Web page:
Welcome to the Podiatry Arena forums, for communication between foot health professionals about podiatry and related topics.
You are currently viewing our podiatry forum as a guest which gives you limited access to view all podiatry discussions and access our other features. By joining our free global community of Podiatrists and other interested foot health care professionals you will have access to post podiatry topics (answer and ask questions), communicate privately with other members (PM), upload content, view attachments, receive a weekly email update of new discussions, earn CPD points and access many other special features. Registered users do not get displayed the advertisments in posted messages. Registration is fast, simple and absolutely free so please, join our global Podiatry community today!
If you have any problems with the registration process or your account login, please contact contact us.
Background: This article addresses the treatment of pediatric flatfoot with foot orthoses and explores the existing knowledge from an evidence-based perspective.
Methods: Studies investigating the use of foot orthoses for pediatric flatfoot were reviewed and ranked on the evidence hierarchy model according to research designs. Clinical guidelines and efficacy rating methods were also reviewed.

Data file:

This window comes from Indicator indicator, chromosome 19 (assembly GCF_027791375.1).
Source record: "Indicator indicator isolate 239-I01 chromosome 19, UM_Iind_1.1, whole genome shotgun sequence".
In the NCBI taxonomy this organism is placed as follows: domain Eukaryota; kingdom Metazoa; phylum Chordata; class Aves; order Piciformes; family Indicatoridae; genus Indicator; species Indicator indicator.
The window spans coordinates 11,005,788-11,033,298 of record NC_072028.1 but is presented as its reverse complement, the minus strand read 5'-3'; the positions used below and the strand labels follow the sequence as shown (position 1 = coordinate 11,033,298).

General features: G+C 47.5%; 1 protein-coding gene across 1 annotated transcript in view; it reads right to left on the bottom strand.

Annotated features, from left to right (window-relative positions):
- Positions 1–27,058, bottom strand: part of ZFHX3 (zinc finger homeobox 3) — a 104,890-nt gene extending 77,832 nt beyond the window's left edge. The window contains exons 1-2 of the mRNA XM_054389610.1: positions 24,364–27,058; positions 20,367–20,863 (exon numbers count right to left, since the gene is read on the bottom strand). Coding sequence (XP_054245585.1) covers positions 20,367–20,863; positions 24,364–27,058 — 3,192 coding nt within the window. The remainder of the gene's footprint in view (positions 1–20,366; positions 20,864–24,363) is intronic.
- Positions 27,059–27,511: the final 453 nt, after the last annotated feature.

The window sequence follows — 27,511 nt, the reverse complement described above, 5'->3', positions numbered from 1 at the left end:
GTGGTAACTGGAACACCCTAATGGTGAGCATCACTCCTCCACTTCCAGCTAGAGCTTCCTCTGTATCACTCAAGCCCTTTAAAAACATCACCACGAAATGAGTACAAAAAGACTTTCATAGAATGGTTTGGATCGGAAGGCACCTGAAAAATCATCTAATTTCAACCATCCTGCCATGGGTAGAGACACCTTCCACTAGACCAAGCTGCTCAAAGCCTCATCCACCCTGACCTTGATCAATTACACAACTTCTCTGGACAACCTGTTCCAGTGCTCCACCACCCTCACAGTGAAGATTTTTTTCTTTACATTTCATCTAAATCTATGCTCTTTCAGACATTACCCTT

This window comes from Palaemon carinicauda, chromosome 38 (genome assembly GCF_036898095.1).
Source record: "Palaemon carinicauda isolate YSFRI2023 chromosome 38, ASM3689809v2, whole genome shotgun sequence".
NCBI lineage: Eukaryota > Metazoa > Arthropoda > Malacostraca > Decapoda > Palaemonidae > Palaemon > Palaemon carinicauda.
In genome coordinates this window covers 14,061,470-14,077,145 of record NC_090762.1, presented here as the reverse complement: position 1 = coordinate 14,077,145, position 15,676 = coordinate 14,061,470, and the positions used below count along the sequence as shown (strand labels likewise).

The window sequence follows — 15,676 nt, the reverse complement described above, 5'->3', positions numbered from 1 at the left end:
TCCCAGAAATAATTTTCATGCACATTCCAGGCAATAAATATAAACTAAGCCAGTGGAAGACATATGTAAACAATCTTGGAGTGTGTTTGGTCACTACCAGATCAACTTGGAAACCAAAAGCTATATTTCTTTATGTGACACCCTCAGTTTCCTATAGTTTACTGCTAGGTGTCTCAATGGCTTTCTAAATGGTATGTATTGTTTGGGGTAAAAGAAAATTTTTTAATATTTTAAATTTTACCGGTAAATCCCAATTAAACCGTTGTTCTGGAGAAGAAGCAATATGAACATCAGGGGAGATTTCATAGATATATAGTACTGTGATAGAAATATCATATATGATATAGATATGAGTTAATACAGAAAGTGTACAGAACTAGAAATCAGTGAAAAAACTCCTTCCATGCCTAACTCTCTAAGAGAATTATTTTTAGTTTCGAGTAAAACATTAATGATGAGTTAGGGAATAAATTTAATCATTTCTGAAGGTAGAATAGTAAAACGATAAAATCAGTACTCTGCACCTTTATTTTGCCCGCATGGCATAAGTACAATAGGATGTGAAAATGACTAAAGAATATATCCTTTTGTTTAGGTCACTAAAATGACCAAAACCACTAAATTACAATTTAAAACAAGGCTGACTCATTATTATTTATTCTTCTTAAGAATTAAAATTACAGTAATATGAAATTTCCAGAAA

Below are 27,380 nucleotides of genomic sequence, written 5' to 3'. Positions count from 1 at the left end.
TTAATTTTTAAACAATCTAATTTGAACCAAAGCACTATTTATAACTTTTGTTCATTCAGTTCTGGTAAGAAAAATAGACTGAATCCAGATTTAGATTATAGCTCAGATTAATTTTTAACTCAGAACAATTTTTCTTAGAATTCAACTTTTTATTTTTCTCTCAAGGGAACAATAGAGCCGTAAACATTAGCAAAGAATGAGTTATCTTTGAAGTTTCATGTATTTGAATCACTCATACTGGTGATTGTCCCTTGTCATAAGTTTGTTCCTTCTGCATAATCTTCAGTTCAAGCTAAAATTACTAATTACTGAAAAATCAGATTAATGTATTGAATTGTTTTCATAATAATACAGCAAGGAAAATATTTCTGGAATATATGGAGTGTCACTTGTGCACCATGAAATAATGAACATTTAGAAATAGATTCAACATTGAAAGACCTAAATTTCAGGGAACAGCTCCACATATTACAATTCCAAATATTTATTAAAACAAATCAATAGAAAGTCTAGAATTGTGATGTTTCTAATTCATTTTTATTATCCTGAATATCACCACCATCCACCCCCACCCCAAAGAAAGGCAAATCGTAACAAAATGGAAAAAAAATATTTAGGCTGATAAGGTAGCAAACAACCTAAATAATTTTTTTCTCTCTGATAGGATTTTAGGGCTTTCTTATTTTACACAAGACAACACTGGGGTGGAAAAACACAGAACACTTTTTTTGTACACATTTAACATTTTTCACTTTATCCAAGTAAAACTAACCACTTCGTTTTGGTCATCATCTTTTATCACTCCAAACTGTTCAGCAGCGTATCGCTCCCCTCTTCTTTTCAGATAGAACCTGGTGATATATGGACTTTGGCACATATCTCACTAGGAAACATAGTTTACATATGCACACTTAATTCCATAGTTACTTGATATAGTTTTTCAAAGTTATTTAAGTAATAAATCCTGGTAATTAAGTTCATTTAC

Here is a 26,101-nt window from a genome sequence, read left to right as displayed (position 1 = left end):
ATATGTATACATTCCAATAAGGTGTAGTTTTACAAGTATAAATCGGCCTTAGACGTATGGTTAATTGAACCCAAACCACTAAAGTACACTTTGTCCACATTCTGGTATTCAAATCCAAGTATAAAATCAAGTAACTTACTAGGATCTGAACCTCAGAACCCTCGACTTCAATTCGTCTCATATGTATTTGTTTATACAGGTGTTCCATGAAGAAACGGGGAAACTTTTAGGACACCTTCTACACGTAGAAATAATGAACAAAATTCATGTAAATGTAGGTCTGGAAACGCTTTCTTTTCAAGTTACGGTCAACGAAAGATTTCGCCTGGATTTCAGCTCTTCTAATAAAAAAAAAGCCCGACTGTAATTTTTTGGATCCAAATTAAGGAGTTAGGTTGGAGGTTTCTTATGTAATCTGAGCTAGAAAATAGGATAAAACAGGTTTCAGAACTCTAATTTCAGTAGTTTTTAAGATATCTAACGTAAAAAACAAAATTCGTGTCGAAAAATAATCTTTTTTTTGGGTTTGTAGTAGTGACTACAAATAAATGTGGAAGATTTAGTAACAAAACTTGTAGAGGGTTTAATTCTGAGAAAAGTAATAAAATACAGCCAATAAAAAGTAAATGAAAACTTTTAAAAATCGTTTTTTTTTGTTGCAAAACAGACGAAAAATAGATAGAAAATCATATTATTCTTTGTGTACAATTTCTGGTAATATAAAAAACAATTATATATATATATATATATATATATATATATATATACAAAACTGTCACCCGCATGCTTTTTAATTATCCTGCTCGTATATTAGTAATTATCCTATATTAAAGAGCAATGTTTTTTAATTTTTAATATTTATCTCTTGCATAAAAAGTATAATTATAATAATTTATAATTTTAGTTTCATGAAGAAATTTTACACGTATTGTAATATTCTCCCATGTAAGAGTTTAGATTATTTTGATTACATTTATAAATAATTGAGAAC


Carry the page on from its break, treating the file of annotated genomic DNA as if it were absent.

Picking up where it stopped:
Results: Three randomized controlled trials exist, and a systematic review and possible meta-analysis of these studies is in progress. The results of these studies, although not definitive for the use of orthoses for pediatric flatfoot, provide useful direction. Clinical guidelines for the management of flatfoot are a useful supplement for clinical decision making and have been enhanced.
Conclusion: This article presents a pragmatic and evidence-based clinical care pathway for clinicians to use for pediatric flatfoot. It uses a simple "traffic light" framework to identify three subtypes of pediatric flatfoot. The clinician is advised to 1) treat symptomatic pediatric flatfoot, 2) monitor (or with discretion simply treat) asymptomatic nondevelopmental pediatric flatfoot, and 3) identify and advise asymptomatic developmental pediatric flatfoot. (Children with juvenile arthritis should receive customized foot orthoses.) This approach will dispel much of the contention surrounding the use of foot orthoses in children.